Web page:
California courts recognize that the circumstances of your divorce decree may not stand the test of time. Occasionally, events unfold in our lives years after divorce that are beyond our control. These changing circumstances may affect the current custody order related to the possession of your child. A lucrative job offer in another city or state, military obligations, remarriage or even a move to a better community are some of the circumstances that a California family law judge may consider in child custody cases.
It is important for you to know that California courts are not going to do anything that is going to be detrimental to a parent's relationship with his or her child. This applies regardless of whether you provide the child's primary residence or if you are the non-custodial parent.
Typically, the party who is seeking relocation must file documents and petition the court for a review of the standing custody order. In most cases, the court will take a look at how each party has historically behaved with regards to the current custody order. In other words, the court will want to examine the nature of the relationship between both parties and the child. For example, the court will want to know if the relocation is an attempt by one parent to spite the other.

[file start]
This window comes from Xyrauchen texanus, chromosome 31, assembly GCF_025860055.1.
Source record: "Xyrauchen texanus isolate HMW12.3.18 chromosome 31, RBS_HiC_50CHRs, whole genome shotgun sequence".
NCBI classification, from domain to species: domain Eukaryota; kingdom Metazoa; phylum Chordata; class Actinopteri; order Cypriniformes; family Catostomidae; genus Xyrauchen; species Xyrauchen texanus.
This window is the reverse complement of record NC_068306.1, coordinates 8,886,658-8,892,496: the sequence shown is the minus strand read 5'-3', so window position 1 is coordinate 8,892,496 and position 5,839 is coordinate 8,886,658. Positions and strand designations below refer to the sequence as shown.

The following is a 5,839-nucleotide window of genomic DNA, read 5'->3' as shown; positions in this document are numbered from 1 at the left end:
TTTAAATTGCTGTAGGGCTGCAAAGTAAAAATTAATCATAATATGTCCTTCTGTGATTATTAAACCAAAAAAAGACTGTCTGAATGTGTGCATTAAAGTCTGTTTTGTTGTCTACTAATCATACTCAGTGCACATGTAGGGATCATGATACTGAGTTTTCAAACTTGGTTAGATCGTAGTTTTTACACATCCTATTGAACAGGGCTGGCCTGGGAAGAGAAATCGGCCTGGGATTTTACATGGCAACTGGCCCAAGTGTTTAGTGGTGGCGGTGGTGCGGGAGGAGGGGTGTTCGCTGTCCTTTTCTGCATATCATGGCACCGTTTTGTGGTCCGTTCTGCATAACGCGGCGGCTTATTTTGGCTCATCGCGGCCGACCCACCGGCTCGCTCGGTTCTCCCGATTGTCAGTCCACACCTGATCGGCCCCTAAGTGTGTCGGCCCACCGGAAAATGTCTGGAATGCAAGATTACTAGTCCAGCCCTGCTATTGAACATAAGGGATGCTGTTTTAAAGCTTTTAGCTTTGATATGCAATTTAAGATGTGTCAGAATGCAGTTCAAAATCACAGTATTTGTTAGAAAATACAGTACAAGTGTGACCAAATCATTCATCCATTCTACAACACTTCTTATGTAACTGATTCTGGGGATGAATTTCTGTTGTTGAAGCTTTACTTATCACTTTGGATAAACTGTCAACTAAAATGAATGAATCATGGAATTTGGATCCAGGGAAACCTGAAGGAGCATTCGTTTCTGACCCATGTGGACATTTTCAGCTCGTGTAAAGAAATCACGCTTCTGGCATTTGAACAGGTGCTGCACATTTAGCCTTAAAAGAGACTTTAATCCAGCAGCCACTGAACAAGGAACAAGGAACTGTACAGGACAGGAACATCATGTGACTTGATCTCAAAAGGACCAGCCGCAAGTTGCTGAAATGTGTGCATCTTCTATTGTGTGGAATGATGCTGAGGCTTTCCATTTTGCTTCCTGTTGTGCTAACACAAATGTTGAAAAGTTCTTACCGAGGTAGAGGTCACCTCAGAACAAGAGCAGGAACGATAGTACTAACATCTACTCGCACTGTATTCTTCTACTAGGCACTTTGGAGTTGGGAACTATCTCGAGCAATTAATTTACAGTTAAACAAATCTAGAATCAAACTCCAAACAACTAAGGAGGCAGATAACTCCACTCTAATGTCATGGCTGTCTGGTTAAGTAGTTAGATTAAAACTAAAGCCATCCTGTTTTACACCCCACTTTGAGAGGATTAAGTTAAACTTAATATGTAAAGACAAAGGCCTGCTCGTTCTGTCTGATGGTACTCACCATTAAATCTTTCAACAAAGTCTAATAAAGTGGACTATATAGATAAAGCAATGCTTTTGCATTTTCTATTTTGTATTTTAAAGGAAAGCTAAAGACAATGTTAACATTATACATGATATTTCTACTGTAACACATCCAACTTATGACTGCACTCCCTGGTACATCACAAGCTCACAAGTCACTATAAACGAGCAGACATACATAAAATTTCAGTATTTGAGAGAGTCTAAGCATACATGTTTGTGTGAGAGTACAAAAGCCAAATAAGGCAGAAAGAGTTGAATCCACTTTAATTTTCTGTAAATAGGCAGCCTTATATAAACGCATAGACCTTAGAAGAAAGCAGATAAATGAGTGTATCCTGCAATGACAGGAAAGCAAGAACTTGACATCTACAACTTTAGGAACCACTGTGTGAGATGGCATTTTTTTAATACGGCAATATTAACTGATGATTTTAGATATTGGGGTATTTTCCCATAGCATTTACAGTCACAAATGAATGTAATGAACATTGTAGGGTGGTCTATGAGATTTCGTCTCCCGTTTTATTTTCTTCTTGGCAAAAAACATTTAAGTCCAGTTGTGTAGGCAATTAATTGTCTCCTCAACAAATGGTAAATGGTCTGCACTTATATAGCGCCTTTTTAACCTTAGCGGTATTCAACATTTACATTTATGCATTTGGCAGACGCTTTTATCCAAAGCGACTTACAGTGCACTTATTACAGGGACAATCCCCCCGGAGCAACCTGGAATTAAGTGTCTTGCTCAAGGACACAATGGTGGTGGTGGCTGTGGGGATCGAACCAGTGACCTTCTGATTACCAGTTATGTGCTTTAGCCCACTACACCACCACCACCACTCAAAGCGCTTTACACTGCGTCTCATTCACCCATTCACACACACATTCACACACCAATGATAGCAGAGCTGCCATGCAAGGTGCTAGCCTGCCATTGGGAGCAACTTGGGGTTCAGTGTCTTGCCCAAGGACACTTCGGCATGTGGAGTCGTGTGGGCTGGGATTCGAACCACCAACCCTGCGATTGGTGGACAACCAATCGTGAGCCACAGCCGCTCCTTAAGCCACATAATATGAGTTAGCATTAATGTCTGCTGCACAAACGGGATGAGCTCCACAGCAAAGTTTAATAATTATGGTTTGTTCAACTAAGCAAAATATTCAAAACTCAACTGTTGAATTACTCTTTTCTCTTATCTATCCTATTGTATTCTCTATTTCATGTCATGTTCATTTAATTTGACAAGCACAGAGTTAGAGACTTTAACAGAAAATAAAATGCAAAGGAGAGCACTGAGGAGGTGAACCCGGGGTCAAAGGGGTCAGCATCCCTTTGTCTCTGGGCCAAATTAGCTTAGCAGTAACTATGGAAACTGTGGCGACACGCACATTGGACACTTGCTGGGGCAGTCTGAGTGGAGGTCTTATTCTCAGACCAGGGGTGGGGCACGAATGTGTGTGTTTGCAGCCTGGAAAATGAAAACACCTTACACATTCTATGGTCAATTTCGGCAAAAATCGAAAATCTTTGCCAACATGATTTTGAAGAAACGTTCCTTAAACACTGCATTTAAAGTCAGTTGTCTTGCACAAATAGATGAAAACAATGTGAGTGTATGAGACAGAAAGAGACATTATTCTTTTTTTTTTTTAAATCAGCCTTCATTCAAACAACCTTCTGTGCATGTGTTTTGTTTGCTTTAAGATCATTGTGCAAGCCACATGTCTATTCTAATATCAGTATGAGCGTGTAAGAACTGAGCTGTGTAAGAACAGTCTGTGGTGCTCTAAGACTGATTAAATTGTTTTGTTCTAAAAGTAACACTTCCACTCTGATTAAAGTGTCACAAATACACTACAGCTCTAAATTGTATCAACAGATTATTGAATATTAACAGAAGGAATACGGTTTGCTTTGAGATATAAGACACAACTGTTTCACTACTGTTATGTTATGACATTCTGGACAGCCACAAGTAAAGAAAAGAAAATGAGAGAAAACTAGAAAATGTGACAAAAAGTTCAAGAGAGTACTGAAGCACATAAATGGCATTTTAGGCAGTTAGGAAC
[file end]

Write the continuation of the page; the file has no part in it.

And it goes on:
If relocation is going to be an issue for you, there are several things that you should know. An attorney experienced in family law can prove extremely beneficial to your case whether you are seeking relocation or attempting to stop it. An attorney can argue the merits of relocation on your behalf or demonstrate to the court how relocation might adversely affect your relationship with your child.
Maintaining a good relationship with your child is always a good idea regardless of which side of the relocation issue you currently find yourself. By staying proactive and making sure you have exercised all of your custodial time with your child, you can demonstrate your level of involvement with your child to the court. Attending school functions, doctor's appointments, getting to know your child's teachers and generally staying involved in your child's life can enhance your legal position regarding relocation.
Source: California courts. The Judicial Branch of California, "Changing a custody order," accessed April. 16, 2015